Disaster-relief volunteer networks are essential

by Eriko Arita

Staff Writer

Takashi Yamamoto, 42, president of Peace Boat Disaster Relief Volunteer Center, is Japan’s leading expert on volunteer disaster-relief activities. In 1995, when he was a staffer of the educational cruise ship Peace Boat, Yamamoto began working on disaster relief for Kobe after the Great Hanshin Earthquake of Jan. 17 that year. He went on to help provide relief in disaster-hit areas overseas, including in Sri Lanka and China.

Since the Great East Japan Earthquake of 2011, Yamamoto has led around 10,000 volunteers in Ishinomaki and Onagawa, both in Miyagi Prefecture, providing hot meals to evacuees and helping clear debris from victims’ homes.

We need to provide immediate help to those affected by earthquakes. That was what I and Tatsuya Yoshioka, director of Peace Boat, thought (in 1995). That’s why we rushed to Kobe right after Great Hanshin Earthquake.

We observed the destroyed towns and found that victims had no information on where to get provisions, such as hot meals and water. We had publishing know-how, and a lithographic printing machine on board our cruise boat, so we began to publish a free paper with the information people needed. Every day we visited several evacuation places in Kobe’s Nagata Ward to update information.

At the time of the Hanshin earthquake, the concept of “disaster-relief volunteers” was not well known. When we set out to help, I first visited the Nagata Ward office and told an official that I wanted to volunteer. The official there told me to write my name on a sheet. That was it — he couldn’t explain anything about the volunteer situation.

People were coming to Kobe to volunteer, while staff from other organizations also arrived. Although my colleagues and I didn’t have relief goods and manpower to offer, we had a lot of information about the evacuees’ situation. In late January, we launched a regular meeting called the “Nagata volunteer leaders’ meeting” to share our information with other groups and to discuss how to match the needs of the affected with supplies, volunteers and organizations. The meetings were effective and we volunteered in Kobe until April.

With volunteering, ordinary people, not just specialists can also help others. Before the Hanshin earthquake, the majority of Japan’s public thought that “volunteering” meant to donate money or that it was limited to specific fields, such as assisting the disabled. People had no concept of volunteering for disaster relief.

Peace Boat held orientations in Tokyo for those who wanted to volunteer, and it sent volunteer groups to Kobe. The volunteers would work in Kobe for about a week, and for over a month, we sent more groups each week. We used the same system we created then to help victims in Tohoku after the Great East Japan Earthquake and tsunami, on March 11, 2011.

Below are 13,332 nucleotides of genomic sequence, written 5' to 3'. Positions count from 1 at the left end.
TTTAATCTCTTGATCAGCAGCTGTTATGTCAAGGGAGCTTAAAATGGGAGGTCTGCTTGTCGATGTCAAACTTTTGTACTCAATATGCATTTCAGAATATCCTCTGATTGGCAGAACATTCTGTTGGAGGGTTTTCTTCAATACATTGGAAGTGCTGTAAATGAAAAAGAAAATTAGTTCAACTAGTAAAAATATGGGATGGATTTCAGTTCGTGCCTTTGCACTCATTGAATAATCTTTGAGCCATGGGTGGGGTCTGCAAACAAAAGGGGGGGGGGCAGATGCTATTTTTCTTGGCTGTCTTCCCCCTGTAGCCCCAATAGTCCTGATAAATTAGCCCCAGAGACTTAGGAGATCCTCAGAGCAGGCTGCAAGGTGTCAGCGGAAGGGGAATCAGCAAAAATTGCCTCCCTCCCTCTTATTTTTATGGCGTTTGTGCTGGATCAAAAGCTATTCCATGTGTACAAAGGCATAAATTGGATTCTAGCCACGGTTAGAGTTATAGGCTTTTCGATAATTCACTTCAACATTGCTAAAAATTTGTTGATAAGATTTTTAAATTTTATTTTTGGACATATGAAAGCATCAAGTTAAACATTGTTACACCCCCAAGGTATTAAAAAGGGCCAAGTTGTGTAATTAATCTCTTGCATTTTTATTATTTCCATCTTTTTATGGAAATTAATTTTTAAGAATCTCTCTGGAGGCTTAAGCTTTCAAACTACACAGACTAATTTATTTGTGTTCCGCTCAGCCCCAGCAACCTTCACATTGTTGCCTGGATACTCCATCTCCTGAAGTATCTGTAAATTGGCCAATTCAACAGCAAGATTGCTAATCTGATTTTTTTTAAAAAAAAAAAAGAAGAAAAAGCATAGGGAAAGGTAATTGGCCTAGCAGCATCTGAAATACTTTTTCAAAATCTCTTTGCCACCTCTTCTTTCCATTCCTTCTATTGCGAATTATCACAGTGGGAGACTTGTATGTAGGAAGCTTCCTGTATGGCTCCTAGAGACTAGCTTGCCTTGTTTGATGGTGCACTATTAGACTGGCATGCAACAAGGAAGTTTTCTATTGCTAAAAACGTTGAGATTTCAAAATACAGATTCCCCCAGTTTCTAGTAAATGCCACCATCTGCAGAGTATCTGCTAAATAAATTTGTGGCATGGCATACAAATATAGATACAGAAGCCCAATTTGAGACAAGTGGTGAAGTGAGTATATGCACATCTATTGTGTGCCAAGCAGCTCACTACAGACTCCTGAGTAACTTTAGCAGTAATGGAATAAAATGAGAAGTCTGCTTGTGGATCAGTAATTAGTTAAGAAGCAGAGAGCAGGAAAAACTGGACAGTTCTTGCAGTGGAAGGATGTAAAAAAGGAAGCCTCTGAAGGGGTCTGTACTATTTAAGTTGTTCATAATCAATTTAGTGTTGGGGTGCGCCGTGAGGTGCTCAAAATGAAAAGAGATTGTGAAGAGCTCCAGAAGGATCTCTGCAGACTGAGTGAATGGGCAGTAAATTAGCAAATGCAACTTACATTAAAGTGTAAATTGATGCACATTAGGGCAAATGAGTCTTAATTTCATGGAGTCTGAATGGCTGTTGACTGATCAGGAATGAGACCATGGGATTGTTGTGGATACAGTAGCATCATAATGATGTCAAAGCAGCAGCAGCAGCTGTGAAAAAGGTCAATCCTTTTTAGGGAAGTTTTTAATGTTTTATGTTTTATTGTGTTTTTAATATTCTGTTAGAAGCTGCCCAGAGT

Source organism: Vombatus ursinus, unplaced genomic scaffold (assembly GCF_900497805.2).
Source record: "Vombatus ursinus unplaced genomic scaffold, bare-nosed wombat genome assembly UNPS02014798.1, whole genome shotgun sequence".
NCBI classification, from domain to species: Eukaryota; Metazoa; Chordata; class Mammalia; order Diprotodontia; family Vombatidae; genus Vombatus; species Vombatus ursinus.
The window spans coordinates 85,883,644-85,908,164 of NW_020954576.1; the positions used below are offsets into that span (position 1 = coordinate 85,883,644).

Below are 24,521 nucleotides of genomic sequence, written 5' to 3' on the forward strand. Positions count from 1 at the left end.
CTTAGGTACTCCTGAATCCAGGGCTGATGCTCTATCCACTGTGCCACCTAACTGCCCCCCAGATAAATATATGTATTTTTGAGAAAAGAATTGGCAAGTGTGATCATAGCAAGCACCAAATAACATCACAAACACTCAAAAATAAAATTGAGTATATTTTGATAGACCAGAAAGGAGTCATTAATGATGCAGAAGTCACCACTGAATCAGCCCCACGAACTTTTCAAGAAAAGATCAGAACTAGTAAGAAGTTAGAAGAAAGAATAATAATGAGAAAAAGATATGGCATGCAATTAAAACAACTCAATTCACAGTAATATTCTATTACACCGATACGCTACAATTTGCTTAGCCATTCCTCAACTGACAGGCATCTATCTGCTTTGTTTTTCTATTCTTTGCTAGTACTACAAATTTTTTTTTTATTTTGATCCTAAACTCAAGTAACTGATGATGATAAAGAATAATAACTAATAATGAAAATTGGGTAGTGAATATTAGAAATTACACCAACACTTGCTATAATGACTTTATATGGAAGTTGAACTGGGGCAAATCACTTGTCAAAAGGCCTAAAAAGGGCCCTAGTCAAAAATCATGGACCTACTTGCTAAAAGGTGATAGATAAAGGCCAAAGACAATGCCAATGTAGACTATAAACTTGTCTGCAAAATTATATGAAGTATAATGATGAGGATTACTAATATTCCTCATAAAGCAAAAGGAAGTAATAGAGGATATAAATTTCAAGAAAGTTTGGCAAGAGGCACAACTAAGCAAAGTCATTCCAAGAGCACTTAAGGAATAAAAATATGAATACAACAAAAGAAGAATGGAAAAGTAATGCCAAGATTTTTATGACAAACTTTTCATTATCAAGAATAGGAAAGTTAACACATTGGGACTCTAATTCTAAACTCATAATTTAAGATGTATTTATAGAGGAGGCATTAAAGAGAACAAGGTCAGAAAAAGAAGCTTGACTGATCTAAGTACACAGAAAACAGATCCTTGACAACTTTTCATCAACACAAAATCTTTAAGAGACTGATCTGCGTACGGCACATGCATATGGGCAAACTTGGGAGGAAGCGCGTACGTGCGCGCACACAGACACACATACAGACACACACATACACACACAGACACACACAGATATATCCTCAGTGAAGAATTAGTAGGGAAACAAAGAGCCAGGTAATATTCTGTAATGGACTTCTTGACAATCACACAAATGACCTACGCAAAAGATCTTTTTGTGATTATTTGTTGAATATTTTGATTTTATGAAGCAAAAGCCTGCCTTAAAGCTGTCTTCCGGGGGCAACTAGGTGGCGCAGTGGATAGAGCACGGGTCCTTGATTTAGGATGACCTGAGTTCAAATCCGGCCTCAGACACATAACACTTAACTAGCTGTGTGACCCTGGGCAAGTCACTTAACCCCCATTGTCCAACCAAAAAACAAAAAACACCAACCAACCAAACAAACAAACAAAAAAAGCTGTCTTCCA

Public disaster-prevention and relief systems in Japan cannot fully cover the needs of those who have been affected by major catastrophes. Those systems were established by the authorities and are based on the aftermath of the Hanshin earthquake, but the March 11 disaster resulted in situations that the public system was not equipped to cope with.

It is very important to keep an eye on the well-being of volunteers, who can get exhausted from not only hard physical work but also from facing heartbreaking tragedies and the despair of victims. Everyone knows it is important to take care of those affected by a disaster, but we must also take care of the volunteers, too, otherwise it can cause difficulties with other volunteers or even the victims. There must also be good communication between everyone at all times, to prevent any conflict between different nongovernmental organizations.

It is good to criticize the disaster-relief measures of central and local governments, but wait a while to do it, don’t do it directly after the disaster. If you criticize authorities immediately, you won’t be able to work with them to make things progress.

Foreign volunteers can offer great encouragement to the victims. In Ishinomaki, many victims said they were really pleased that foreigners came all the way from overseas or from other parts of Japan to help them. We accepted non-Japanese-speaking volunteers and teamed them with bilingual leaders. Those who came from outside of Japan were particularly motivated. They worked extra hard for the victims.

We need to train more disaster-relief leaders — people who can lead volunteers to work effectively and safely. Those leaders also need to teach volunteers how to work without getting in the way of victims and other people.

Peace Boat has started holding training seminars to train such leaders. But more importantly, we need to form a network of local community members who can work in their own communities in the case of a disaster. That way, people can survive for the first few days directly after a disaster. Also, if a disaster hits another region, the network of members can work together to reach that area and provide help.

I believe it is important to establish a network of local communities that can mutually support each other in case of disaster.